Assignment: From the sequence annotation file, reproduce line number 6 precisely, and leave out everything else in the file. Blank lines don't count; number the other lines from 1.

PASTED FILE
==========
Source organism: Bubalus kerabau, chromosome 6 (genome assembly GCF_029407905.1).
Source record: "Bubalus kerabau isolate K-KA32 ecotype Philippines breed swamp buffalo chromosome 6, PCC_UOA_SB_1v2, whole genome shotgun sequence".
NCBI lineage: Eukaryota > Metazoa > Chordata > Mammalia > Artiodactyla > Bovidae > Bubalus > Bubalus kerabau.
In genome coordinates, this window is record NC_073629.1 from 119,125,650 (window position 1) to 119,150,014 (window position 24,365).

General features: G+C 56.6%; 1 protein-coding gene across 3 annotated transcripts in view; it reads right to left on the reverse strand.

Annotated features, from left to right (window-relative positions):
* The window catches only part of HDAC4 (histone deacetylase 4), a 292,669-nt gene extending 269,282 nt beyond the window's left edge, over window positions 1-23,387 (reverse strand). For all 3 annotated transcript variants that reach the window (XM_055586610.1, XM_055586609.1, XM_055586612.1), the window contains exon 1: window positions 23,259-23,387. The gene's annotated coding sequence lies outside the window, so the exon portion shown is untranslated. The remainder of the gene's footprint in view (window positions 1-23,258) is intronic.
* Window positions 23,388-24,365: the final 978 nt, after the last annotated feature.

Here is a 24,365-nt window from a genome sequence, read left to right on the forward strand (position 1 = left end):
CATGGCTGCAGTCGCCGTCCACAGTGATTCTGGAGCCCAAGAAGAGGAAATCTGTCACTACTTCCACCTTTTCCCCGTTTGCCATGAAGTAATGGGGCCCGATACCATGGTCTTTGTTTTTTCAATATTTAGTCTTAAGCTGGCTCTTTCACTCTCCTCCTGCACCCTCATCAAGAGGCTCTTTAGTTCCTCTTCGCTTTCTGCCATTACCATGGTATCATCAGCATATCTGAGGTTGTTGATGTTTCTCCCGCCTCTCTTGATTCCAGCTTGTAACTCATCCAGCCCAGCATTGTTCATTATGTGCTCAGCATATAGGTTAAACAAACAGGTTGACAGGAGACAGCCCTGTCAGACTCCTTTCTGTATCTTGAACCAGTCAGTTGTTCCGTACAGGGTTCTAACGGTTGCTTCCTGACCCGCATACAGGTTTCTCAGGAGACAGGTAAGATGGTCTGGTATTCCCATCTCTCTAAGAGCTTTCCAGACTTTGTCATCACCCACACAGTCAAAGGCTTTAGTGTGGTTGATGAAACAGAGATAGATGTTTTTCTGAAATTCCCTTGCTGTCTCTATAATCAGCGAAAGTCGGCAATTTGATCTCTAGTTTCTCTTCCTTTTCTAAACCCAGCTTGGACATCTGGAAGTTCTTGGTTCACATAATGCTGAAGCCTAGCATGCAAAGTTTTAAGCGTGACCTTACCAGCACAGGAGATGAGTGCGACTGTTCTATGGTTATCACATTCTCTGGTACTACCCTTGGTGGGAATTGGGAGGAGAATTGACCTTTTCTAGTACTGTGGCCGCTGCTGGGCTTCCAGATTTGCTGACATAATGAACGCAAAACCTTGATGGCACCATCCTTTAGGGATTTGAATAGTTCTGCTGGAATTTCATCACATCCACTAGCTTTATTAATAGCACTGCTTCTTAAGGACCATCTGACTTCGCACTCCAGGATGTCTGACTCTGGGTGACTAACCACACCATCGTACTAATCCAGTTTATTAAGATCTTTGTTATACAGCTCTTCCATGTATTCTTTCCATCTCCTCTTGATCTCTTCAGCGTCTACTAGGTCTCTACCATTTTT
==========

Annotated features, from left to right (window-relative positions):